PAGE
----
October 08, 2016 2 min read 0 Comments

Only eat carrot sticks if ranch is on the side? Us too... until now.

Fermented Dill Sticks look like regular, old, ranch-needing carrots sticks (meh), but they are loaded with more flavor than any ramekin of ranch can hold. The secret? Fermentation.

Carrots in Mason Jar with Pickle Pipe and Pebble

We want to share with you our absolute favorite recipe for fermented carrot sticks with dill from Cultures for Health. It's incredibly easy to make, very tasty and it's something your entire family can enjoy. Fermented carrot sticks are a great starting point for beginner fermenters and they're an easy palate pleaser for young children or anyone new to fermented foods. 

Fermented Dilly Sticks


  • 3 tbs sea salt
  • 4 cups water
  • 6 medium carrots, sliced lengthwise
  • 3 garlic cloves, crushed
  • 3 sprigs of dill 



  1. Clean and cut your carrots lengthwise, into easy-to-eat sticks.
  2. In a measuring cup, dissolve the salt into water (whisk if necessary).
  3. Begin placing your carrot sticks into the Mason jar and push the dill and crushed garlic to the sides. Note: your carrot sticks should be trimmed so there is a 1.5" gap between the lid and the carrot sticks.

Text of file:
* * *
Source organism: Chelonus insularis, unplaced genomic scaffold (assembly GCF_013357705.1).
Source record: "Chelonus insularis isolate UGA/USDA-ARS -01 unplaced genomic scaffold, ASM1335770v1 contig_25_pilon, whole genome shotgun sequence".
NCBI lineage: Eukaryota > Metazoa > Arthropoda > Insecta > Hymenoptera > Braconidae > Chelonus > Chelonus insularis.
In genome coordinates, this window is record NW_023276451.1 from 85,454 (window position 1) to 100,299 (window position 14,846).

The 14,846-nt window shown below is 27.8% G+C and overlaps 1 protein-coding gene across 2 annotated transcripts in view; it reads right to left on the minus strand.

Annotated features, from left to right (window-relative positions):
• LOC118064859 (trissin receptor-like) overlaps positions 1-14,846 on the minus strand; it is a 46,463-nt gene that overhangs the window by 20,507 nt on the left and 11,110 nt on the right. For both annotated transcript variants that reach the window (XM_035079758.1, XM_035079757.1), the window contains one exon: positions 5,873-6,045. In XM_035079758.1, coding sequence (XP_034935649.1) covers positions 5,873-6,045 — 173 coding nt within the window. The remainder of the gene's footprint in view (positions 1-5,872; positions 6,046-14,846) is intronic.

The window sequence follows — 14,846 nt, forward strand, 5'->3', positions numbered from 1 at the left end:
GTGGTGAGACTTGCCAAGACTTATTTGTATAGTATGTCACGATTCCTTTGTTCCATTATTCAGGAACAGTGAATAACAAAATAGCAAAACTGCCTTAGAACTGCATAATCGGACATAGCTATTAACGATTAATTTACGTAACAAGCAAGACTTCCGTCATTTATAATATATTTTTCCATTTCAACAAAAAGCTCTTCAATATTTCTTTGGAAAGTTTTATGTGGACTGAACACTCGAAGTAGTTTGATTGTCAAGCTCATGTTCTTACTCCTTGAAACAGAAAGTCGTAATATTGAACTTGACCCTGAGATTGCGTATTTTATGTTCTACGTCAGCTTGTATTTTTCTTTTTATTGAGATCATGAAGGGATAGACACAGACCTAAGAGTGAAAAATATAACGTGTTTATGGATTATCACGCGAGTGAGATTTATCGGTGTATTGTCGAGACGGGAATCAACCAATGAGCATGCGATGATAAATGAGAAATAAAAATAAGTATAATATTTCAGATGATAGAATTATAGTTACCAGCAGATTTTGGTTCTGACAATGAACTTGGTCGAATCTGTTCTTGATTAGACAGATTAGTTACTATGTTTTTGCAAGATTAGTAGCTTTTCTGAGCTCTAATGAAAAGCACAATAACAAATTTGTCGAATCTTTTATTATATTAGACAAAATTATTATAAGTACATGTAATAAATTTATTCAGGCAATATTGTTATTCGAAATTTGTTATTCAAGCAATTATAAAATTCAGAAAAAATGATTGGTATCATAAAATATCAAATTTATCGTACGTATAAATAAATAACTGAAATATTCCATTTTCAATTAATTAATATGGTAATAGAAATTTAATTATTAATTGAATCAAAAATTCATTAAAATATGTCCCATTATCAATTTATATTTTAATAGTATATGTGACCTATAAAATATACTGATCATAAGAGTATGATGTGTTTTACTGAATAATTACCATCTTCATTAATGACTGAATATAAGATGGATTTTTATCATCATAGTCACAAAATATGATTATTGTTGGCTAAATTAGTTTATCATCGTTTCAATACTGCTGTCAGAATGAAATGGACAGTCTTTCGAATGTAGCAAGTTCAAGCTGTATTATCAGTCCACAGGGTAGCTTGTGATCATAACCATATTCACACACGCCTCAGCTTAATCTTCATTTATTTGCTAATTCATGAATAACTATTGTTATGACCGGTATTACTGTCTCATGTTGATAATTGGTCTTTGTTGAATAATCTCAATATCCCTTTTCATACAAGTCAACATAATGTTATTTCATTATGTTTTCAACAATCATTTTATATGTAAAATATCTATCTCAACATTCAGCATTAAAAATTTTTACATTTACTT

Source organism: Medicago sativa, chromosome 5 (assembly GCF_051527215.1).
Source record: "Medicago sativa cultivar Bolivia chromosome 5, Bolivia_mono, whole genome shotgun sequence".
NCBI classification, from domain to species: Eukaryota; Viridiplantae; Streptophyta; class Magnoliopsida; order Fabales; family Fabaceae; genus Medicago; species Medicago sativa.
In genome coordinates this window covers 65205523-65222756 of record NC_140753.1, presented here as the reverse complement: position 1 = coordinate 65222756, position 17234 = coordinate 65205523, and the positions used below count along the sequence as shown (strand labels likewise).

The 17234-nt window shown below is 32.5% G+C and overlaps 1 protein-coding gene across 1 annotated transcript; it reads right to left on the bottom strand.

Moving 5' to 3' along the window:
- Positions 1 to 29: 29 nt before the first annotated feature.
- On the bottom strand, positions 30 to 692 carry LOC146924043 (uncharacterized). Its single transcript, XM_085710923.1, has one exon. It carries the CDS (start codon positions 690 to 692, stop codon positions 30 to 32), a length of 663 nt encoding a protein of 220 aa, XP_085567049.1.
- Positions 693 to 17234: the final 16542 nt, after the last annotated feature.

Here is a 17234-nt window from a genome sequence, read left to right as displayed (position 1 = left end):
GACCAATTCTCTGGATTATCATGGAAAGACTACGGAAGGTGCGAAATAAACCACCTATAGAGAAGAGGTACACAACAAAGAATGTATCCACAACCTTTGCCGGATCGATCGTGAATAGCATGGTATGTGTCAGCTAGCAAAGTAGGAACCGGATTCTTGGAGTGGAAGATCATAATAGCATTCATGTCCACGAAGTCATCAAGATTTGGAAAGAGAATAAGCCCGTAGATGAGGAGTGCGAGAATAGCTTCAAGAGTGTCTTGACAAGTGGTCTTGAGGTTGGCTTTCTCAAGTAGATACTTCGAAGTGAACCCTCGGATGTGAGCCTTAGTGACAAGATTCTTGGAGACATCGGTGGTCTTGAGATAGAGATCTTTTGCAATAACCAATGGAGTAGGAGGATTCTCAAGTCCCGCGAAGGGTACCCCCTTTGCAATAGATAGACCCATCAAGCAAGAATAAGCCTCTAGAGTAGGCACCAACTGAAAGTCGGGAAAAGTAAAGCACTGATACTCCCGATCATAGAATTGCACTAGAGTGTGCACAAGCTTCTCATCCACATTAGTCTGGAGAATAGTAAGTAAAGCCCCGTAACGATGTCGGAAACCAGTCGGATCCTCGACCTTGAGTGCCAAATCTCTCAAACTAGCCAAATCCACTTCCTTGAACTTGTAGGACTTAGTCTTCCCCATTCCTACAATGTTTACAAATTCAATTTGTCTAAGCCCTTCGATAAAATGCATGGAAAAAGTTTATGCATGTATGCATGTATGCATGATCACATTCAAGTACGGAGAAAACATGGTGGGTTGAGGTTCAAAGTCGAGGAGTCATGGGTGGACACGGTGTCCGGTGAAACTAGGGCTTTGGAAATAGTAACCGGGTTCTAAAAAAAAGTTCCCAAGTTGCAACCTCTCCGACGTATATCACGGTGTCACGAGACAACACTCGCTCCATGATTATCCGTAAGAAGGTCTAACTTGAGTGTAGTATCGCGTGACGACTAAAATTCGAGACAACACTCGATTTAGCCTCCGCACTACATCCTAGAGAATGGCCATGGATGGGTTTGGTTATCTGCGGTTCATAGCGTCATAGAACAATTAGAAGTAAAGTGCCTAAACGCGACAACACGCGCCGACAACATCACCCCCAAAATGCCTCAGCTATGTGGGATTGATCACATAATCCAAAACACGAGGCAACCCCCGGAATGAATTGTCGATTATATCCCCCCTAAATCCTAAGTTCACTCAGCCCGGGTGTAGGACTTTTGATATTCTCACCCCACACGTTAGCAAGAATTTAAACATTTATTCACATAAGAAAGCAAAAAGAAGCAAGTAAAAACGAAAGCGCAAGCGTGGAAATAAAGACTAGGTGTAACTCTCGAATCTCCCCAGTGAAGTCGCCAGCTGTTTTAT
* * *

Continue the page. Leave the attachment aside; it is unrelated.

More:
4. Once the jar is filled with carrot sticks, pour in the salt water until the carrots are submerged and they are about 1" below the rim.
  5. Place a Pickle Pebble on top of all of the ingredients (this will weigh them down below the brine). The Pickle Pebble should be slightly submerged; if dill or garlic bits rise above it, scoop it out to prevent mold. 
  6. Place a Pickle Pipe on the jar and secure it with a band; let the them sit in a cupboard or other dry, dark space for 7 - 10 days. 
  7. After fermentation is complete, replace the Pickle Pipe with a Chalk Top, write the date on the lid, and move them to the fridge. They're now ready to eat! 

You can ferment the carrots for up to two weeks, but we recommend tasting them after one. The longer they ferment, the softer they will become and the more flavorful, but we prefer ours to have a nice crunch. 

Have you made these before? Let us know how long you like to ferment yours for. 


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